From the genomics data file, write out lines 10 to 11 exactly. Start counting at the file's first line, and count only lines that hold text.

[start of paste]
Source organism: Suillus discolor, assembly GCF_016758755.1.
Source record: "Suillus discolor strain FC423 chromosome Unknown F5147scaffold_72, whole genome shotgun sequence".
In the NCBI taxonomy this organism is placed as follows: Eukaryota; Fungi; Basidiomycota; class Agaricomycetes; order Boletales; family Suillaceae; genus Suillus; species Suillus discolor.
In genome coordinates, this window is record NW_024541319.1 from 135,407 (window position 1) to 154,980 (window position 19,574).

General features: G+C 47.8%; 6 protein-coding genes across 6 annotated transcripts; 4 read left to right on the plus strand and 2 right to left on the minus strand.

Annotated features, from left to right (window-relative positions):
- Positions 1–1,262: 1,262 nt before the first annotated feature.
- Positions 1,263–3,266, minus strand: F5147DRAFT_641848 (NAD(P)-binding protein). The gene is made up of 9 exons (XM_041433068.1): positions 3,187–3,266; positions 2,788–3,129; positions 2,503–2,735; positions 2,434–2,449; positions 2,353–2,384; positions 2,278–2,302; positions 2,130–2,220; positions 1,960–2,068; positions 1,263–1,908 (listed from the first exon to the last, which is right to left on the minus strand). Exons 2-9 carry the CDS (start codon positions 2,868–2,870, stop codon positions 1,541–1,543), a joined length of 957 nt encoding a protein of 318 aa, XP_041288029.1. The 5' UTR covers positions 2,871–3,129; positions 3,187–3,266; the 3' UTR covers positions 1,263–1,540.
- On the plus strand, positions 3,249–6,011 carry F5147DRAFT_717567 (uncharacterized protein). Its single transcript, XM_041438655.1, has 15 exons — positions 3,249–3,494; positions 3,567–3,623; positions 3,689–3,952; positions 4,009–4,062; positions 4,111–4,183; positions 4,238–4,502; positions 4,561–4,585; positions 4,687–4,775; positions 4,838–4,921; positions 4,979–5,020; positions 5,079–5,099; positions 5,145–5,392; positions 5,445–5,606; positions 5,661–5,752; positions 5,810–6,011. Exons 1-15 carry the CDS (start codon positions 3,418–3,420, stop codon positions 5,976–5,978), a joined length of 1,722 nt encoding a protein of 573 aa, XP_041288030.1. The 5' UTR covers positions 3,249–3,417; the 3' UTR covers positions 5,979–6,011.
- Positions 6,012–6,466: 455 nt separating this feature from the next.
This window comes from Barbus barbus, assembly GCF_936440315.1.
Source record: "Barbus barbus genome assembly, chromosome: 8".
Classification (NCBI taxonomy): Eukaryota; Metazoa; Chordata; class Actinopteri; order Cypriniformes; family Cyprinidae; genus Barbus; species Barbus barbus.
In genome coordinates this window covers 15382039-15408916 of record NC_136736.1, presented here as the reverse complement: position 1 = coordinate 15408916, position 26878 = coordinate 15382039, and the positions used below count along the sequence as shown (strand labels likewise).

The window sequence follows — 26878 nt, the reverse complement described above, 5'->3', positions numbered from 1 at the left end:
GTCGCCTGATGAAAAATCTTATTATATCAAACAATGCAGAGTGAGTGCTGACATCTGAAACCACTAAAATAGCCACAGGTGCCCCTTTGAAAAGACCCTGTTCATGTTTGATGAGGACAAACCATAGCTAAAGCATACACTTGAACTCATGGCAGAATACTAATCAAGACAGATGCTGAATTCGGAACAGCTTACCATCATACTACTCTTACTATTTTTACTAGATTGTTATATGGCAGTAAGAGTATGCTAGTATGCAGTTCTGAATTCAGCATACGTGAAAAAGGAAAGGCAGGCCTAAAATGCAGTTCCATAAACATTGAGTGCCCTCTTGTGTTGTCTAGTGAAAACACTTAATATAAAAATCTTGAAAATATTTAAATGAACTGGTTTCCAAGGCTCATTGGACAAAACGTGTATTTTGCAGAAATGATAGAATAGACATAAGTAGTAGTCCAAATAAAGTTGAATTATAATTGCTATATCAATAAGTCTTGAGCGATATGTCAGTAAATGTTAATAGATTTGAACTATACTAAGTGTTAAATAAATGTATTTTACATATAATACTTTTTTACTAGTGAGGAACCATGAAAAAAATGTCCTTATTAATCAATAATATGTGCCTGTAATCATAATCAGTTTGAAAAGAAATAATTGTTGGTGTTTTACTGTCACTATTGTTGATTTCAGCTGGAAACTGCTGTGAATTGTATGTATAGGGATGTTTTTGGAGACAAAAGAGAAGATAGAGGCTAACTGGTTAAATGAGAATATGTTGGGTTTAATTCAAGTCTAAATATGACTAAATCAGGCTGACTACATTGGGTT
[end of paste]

- Positions 6,012–6,466: 455 nt separating this feature from the next.
This window comes from Barbus barbus, assembly GCF_936440315.1.